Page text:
USA wants to destroy Pablo Escobar’s old cocaine fields with killer drone army

Colombian drug cartels could face an unprecedented existential threat at the hands of AI, if US plans to target coca plantations with drones go ahead.

The US department of state reportedly wants to use unmanned aerial drones to spray coca plants across Colombia with powerful chemicals in order to destroy cocaine supplies at the source.

It has submitted a request to hand over the drones to Colombian police to 'support eradication operations throughout Colombia'.

The US government says it wants to use drones because it minimises the risk to police in the field who are typically tasked with identifying and destroying coca plantations.

These can often be protected by improvised explosive devices (IEDs) and ambushes, or even dangerous wild animals such as jaguars.

The request said: "Coca cultivation in Colombia remains at record highs and eradication operations in Colombia remain dangerous. INL Bogota is seeking to bolster the CNP's capability to increase the coca eradication rates and minimise the risk for police personnel in the field."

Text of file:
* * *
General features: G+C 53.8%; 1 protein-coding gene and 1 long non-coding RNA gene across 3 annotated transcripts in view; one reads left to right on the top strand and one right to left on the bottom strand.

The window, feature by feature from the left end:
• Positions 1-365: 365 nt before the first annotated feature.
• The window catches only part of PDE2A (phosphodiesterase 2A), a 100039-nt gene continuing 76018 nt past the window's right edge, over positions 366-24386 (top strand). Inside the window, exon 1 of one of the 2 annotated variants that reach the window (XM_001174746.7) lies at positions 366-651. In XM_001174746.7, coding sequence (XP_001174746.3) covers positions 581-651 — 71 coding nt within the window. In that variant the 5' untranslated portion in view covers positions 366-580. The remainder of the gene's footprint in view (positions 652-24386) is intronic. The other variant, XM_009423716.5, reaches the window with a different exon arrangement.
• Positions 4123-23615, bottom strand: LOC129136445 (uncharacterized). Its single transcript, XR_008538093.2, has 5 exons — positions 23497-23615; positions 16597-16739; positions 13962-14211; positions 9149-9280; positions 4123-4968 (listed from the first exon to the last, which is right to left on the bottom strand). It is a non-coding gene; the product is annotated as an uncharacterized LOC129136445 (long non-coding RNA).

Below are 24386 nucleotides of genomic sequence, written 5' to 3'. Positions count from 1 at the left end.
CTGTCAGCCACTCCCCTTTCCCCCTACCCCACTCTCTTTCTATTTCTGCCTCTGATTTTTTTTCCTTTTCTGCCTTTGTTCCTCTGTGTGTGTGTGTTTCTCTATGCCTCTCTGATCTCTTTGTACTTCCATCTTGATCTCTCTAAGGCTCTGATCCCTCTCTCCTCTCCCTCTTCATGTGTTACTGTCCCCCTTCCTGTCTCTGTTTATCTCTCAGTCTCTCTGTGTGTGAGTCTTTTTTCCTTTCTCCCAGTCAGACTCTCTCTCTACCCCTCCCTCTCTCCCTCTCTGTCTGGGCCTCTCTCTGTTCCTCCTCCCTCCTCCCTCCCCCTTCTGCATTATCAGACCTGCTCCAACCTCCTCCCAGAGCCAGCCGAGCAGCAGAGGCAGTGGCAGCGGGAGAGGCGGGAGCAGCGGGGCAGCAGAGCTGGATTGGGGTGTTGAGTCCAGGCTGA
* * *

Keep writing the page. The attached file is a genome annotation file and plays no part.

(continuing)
The request specifically stated that Chinese-made drones could not be used, owing to surveillance fears among the US government.

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The document says: "The system cannot contain major hardware (e.g. flight controller) flight control firmware, or mission planning software manufactured in China. THIS REQUIREMENT CANNOT BE WAIVED."

Drug cartels are still a major presence in Colombia, years after Pablo Escobar's Medellín cartel fell apart after its leader's death.

Last month, militiamen from the reigning Gulf Clan began retaliatory attacks following the arrest of their kingpin, Dairo Antonio Úsuga, aka Otoniel. Otoniel currently faces 120 criminal charges, including murder, kidnapping, sexual abuse of minors, terrorism, drug trafficking, and illegal possession of weapons.

Gulf Clan militia began blocking main roads in and out of towns in an 'armed strike', forcing all businesses to close and stopping all traffic.

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